Are you ready for ESOS round two?
It seems like only yesterday that we were all working towards getting our first submissions in for ESOS. Back in November/December 2015 every company with more than 250 employees was busy putting together their submission and searching for a Lead Assessor to sign it off.
Even as late as December 2015 I was training people to become Lead Assessors, and we had companies approaching us to help them with compliance well into 2016.
So how should it differ this time?
Lead in time
The first point, without stating the obvious, is that this time we have had a four-year lead in time. This should have enabled companies, particularly those with a high number of sites, to plan when and how to carry out audits and to focus on elements of their activities. So by the time we get to December 2019 there shouldn’t be any last-minute panics. There are, of course, some elements that can’t be done until January 2019, such as the assessment of the qualification year, but this shouldn’t prevent auditing and data reviews from being carried out.
Last time there were a limited number of Lead Assessors available, particularly at the beginning of 2015 where many hadn’t undertaken training. This time, however, each of the professional bodies that have approved status will offer lists of their certified Lead Assessors. The same will apply as last time. You will need to think about your type of business and what type of Assessor you need. You might want to use the same one for consistency or you might want to try a different Assessor who is going to match your business better or indeed challenge you more.
Tying it in with other things
Because there is more time available, businesses have a chance to think about how they can combine ESOS compliance with other regulatory requirements. For example, metering updates and the minimum building standards Not only does this mean that you will achieve compliance in each aspect efficiently but it will also help to lower the administrative burden. For example, selecting buildings that won’t meet the minimum building standard requirements in 2018 and auditing them now for measures means that you will have your ESOS compliant audit and know what investment is required to meet the standard. You can then choose what to do with the building in question.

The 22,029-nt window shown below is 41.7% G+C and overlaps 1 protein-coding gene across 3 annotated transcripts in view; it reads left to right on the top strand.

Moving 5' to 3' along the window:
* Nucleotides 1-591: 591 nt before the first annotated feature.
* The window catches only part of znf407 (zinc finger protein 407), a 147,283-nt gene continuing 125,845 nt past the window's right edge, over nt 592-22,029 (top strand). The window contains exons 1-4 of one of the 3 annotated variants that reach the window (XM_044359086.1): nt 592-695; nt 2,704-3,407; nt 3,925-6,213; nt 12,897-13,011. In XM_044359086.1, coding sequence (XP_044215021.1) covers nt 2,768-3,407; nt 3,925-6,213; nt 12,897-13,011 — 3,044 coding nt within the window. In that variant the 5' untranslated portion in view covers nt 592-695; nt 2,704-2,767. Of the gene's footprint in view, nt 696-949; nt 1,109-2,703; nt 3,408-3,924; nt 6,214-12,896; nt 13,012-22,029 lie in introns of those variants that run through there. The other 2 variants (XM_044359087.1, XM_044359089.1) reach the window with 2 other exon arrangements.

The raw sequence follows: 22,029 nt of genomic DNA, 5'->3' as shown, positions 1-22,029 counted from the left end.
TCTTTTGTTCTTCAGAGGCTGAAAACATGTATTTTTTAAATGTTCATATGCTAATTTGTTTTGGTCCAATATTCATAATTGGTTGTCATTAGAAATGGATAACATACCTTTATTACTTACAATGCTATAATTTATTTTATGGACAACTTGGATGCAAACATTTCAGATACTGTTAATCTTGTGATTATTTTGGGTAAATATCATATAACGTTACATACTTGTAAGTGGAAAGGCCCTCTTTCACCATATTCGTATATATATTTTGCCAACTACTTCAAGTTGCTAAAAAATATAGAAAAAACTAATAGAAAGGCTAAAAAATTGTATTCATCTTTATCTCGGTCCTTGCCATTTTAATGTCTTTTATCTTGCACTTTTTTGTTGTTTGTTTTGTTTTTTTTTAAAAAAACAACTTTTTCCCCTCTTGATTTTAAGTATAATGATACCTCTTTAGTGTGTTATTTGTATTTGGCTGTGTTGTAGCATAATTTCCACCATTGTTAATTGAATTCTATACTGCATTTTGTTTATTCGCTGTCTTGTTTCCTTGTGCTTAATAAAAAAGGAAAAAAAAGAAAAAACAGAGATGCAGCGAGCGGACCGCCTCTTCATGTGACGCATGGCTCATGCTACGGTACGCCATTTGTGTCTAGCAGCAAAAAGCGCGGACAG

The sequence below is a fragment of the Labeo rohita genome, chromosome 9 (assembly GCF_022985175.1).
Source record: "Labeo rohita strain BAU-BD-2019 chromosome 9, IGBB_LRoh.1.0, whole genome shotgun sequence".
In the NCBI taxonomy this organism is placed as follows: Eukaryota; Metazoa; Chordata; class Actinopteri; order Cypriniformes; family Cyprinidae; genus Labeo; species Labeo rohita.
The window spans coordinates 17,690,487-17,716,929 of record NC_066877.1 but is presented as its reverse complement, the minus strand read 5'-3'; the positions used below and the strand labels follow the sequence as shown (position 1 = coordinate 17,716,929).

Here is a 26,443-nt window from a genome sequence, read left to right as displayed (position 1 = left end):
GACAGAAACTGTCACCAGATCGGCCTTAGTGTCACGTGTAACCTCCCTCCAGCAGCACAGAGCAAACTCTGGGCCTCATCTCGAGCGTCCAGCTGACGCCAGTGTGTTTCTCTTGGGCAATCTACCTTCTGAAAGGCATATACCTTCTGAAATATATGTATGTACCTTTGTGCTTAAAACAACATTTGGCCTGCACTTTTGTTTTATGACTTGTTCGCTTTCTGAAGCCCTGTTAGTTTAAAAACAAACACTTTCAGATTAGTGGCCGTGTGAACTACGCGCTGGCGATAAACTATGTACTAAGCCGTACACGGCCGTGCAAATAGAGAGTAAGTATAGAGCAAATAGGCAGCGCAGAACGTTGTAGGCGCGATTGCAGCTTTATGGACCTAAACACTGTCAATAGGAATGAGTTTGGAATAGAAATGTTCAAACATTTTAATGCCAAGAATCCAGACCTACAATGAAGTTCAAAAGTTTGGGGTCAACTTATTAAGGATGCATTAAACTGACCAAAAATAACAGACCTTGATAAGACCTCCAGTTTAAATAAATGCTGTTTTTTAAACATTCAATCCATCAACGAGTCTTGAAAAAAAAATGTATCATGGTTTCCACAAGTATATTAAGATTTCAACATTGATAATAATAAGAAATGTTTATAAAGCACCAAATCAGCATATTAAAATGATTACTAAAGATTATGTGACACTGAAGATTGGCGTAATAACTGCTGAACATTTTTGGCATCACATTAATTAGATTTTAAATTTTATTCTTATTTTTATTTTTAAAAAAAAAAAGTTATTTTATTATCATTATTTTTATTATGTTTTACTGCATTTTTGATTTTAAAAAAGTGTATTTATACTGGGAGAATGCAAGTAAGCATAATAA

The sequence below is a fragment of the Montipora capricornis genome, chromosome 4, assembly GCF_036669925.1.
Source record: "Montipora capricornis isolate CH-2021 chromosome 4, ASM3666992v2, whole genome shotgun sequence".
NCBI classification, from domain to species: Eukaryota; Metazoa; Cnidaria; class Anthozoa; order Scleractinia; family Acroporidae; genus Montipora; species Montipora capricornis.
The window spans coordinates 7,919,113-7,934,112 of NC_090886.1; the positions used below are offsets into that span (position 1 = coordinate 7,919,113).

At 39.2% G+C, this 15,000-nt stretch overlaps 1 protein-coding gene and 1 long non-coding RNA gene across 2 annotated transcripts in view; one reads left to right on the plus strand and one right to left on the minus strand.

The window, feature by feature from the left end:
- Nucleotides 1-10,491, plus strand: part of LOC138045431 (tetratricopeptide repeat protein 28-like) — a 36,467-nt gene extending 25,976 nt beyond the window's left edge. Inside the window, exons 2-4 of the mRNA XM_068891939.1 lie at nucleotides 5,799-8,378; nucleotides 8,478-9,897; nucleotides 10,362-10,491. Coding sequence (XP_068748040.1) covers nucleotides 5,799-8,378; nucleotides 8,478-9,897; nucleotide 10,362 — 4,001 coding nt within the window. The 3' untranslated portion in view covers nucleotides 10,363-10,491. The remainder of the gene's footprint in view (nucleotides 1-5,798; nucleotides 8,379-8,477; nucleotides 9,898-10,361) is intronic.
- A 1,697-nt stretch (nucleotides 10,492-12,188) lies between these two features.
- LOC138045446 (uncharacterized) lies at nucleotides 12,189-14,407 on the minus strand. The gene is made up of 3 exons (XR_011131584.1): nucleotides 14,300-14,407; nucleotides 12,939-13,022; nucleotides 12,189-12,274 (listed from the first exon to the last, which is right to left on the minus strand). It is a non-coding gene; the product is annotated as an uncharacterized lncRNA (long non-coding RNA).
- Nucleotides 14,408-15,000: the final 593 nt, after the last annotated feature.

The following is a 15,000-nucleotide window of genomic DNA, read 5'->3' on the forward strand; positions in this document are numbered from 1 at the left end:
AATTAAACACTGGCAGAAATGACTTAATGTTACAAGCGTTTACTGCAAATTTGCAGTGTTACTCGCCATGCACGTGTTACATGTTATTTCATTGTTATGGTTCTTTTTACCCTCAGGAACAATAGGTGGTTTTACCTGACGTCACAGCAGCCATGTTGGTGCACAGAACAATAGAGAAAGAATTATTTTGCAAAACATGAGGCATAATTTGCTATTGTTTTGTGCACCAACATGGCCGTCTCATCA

Legislation hasn’t changed
There is something about being familiar with what is required. Last time there were lots of questions that were asked about how companies were going to achieve compliance in areas where guidance was a little ambiguous. For example, the number of audits that needed to be completed. This time though, apart from a few companies, more will have already been through the process and know what information is required and how to gather it. They will have the evidence pack to hand and simply want to update it, so physically it will be quicker. It will also be less mentally taxing as you will know what to do and feel more relaxed about it. That said, we have seen a few of our 2015 compliance customers go through audits with the Environment Agency and we know what is asked, and it is worthwhile not becoming complacent.
f you were one of the mass of companies that had European operations then you will know that getting through the UK requirements was easy compared to working out what you needed to do on the continent, if only because each country announced its requirements at different times. At the time, we worked with the Commission looking at how countries were implementing the Directive and even at the beginning of this year saw countries still issuing requirements. And this headache will continue into the next cycle. Needless to say at least you will know again what to do.
I should say that, as at the moment the Commission is busy working, supported by Ricardo, on developing guidance for Member States on how to ensure that their transposition is cost-effective, representative and proportionate.
Finally, there is of course BREXIT hanging over us. But it is fair to say that ESOS isn’t going to be the priority in 2019, and perhaps the Great Repeal Act will cover the continuation of the scheme for at least that phase. That said, none of us can predict the future so who knows what will happen. And of course, irrelevant of what happens in the UK, the European factor of the Energy Efficiency Directive will continue to apply.
So what does all that mean or say to you?
Start early to finish with ease or wait till 2019 and get it done in a month? My preference would be to plan ESOS compliance now, and implement over time, in strategic fashion, to get the most value out of it and any other legislation.
For more information on these changes and what they mean for you, contact me at Christine.StJohnCox@ricardo.com